Irish Whiskey

Whiskey traces its very origins to Ireland in the 1600s, and for centuries, Irish whiskey was the most popular spirit in the world. Only in the 20th century did Scotch finally surpass it, at which point Irish fell into decline. Irish whiskey differs from its Scottish cousin in several ways. To begin, the Irish spell “whiskey” with an “e.” More importantly, Irish whiskey is rarely made entirely from malted barley. Dating back to their efforts to dodge the British Malt tax of 1785, the Irish coupled raw, unmalted barley with malted barley to make their mash. This resulted in the development vanilla notes that remain more pronounced in most Irish whiskeys. Today, there are several notable single malt Irish whiskeys, but they remain the exceptions. As well, Irish whiskey is typically triple distilled whereas most Scotch is distilled only twice. To be labeled Irish whiskey, the distillate must be aged in wood casks for at least three years. Varieties of Irish whiskey include “single pot still” (which provides the most distinctively “Irish” spirit), “single malt,” “single grain,” and “blended.” Single pot still whiskeys, such as Redbreast and Green Spot, are made at a single distillery using a copper pot still and a blended mashbill that includes malted and unmalted barley as noted above. After years of decline, the popularity of Irish whiskey has exploded in recent years, and whereas there were only three distilleries in operation 20 years ago (Bushmills, Cooley, and Midleton), there are at least 18 today, all creating distinctive whiskeys that build upon and also challenge Ireland’s long whiskey-making tradition.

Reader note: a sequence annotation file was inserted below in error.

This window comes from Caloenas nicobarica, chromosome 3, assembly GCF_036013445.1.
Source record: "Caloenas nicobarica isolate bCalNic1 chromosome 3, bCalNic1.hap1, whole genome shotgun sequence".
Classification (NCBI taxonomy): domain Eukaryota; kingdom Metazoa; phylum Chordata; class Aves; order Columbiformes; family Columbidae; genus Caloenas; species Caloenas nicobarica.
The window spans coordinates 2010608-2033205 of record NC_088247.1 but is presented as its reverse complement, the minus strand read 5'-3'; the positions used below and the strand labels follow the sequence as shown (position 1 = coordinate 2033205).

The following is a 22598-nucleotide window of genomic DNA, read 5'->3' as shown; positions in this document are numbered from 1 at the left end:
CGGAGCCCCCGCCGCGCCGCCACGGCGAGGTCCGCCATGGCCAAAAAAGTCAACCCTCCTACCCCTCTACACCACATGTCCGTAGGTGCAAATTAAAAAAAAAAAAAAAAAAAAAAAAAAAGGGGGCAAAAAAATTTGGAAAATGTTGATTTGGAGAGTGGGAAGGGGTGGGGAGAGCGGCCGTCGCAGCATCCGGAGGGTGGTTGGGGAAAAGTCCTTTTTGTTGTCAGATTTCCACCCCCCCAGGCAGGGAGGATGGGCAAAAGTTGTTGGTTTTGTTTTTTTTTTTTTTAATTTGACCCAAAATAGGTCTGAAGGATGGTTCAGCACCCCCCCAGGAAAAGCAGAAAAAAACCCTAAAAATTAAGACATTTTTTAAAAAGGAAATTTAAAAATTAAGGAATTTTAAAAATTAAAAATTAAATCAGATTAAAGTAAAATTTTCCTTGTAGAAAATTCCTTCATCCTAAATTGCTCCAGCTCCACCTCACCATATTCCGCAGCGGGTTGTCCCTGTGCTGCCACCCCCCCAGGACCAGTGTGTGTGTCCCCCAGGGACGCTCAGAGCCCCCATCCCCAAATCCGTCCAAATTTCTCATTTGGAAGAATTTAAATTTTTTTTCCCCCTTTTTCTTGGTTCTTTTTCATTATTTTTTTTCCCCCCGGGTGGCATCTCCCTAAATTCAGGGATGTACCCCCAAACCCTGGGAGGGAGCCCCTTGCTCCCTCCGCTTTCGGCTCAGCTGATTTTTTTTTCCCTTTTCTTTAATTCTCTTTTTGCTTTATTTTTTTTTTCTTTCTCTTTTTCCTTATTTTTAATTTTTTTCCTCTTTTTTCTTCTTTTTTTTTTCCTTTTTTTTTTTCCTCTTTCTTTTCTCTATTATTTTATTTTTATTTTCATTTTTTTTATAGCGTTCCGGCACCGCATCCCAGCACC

Top Irish Whiskey Posts:

On Toasts and Irish Whiskey for St. Patrick’s Day
A Visit to Dublin’s Teeling Whiskey
Tasting Report: Jameson Rare and Reserve Irish Whiskeys

Review: Mickey Finn Irish Apple Whiskey

By Christopher Null | June 8, 2012 |

I’ve never quite understood the idea behind the Mickey Finn name. Yeah, it sounds Irish, but it really means a drink served to someone to knock them out (typically to take advantage of them in some way). Why you’d name your Irish whiskey brand after such a thing, I have no idea. Mickey Finn makes…